Three industries that working mums are dominating
Returning to work after maternity leave and need some career inspiration? Here are three industries that working mums are dominating.
Maternal discrimination. Expensive childcare. The gender pay gap. The glass ceiling. Social judgement for wanting to work. There are many barriers seemingly holding women back in their careers – especially after having children.
But, thankfully this isn’t stopping us.
Who run the world? Girls
While the world still may be run (mainly) by men, women are making their mark. New Zealand’s Prime Minister is a woman. Until recently the UK’s Prime Minister was a woman. A woman has been Chancellor of Germany since 2005. And in 1993, Africa got its first female president (many more have followed in her footsteps.
There are also many more women out there who have quietly reached the top of their professions, and are dominating in what were formerly predominantly male industries. And many of the women currently making their mark on the world are working mothers.
Here are three industries in particular that are dominated by women – some of whom are working mums.
When it comes to keeping you healthy, or caring for or treating you when you’re sick, you’re more likely to find a woman helping you than a man. Indeed, according to advisory.com, 80% of healthcare workers are women and the number will continue to grow.
This agrees with a survey by Allied Health in Schools that discovered:
- 92.8% of all medical assistants are women.
- 96.6% of all dental assistants are women.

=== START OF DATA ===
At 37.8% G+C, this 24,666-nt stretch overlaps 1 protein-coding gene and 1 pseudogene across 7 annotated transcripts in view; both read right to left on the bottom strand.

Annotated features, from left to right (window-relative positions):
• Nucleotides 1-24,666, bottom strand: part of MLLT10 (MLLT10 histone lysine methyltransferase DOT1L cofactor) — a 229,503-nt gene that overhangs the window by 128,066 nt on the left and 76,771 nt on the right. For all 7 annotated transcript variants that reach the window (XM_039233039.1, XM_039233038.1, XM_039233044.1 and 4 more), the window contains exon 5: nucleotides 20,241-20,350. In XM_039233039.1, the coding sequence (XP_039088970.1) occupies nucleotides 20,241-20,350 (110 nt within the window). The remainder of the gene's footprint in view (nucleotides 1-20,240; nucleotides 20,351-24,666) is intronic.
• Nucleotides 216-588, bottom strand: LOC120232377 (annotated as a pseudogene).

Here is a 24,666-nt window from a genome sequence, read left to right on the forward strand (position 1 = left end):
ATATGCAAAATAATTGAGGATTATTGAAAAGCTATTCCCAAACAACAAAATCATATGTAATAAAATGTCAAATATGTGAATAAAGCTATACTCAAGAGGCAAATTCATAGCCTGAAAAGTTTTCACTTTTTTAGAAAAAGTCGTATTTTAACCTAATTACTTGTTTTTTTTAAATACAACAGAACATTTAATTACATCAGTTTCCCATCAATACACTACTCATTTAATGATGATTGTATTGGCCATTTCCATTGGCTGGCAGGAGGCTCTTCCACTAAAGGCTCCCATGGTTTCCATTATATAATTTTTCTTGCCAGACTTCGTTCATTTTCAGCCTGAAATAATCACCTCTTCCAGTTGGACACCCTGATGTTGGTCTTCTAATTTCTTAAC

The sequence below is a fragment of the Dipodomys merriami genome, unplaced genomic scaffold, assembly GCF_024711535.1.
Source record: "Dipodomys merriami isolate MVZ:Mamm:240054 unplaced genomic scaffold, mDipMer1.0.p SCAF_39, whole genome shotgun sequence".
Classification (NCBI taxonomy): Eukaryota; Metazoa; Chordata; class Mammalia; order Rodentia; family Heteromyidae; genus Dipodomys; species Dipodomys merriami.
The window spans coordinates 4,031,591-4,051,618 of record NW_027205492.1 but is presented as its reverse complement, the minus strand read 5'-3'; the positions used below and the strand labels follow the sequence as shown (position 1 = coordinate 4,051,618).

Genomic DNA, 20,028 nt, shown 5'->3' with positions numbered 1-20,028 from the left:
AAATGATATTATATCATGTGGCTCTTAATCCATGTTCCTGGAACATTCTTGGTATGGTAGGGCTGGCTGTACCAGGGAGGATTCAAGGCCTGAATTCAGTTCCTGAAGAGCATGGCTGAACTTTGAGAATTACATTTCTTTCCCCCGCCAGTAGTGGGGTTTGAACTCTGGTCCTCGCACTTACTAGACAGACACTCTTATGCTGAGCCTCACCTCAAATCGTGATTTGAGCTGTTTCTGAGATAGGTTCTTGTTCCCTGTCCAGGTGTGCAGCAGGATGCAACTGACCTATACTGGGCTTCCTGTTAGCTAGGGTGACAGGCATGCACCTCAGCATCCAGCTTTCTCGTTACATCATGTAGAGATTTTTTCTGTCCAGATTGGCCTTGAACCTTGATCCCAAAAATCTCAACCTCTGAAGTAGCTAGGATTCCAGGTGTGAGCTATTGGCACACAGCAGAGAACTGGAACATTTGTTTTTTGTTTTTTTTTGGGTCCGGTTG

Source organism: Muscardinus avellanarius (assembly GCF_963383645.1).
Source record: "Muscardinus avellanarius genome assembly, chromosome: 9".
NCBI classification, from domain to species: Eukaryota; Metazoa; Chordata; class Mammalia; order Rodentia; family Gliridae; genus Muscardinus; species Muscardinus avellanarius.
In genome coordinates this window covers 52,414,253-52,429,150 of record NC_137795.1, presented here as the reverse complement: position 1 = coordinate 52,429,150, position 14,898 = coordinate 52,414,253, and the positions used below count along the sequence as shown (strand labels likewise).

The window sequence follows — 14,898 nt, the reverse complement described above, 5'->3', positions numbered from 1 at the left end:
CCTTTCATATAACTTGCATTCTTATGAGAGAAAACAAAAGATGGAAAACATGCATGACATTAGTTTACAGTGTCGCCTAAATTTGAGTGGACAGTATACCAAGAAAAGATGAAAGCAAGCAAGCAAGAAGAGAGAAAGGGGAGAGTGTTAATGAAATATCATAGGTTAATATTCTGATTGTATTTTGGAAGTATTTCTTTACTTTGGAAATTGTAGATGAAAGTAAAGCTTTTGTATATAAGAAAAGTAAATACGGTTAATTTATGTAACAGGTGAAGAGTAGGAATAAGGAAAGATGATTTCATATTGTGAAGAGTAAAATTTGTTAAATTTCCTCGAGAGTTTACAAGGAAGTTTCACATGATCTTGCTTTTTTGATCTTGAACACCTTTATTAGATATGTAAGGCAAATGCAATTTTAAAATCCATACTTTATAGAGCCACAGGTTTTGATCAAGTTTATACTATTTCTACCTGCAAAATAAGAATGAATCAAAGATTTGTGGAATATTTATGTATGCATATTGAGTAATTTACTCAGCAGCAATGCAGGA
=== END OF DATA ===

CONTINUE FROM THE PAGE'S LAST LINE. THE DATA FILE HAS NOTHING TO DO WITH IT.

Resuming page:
- 64.6% of all physical therapy assistants and aides are women.
- 90.2% of all medical record and health information technicians are women.
- 71.8% of all medical and health service managers are women.
But once you climb the ranks to leadership positions, the ratio looks a little less healthy for women. Women make up just 34% of all executives in the top 100 hospitals, and out of 46 Fortune 500 healthcare companies, only three women hold top leadership roles.
Things are looking optimistic though. 14-22% of women in the study said they expected to be CEO within five years. And in the UK, according to the Medical Women’s Federation, 45% of all doctors are female. So if you wanted to become a specialty doctor like a cardiologist, the odds are good. 68% of salaried GPs are also female.
Another field in which women dominate is education. Which teaching was traditionally considered a career for men, the profession’s gender balance started shifting in the US in the mid-19th century, when the public-school system was born.
By the late 1880s, women made up 63% of all the country’s teachers. It didn’t take long for teaching young children to be seen as a ‘female career’, and one of the first few acceptable career options for girls who couldn’t or didn’t want to be homemakers.
If you’re a UK mother who loved working as a teacher, and miss your old career, then the transition back into work may be easier than you think thanks to the Return to Teaching campaign.
Did you know that, according to the US Bureau of Labor Statistics in 2016, 72% of HR managers are women? Maybe it’s because human resources have long been considered a ‘woman’s role’, meaning fewer men are attracted to the industry.
The recruitment industry is also working hard to address the gender imbalances in the workforce as a whole, with the help of organisations like Women in Recruitment. The aim of Women in Recruitment is to “give all recruitment firms practical support in attracting, developing and retaining their female talent, as well as providing a tangible demonstration of a commitment to gender equality for clients and candidates.”
Photo by Croissant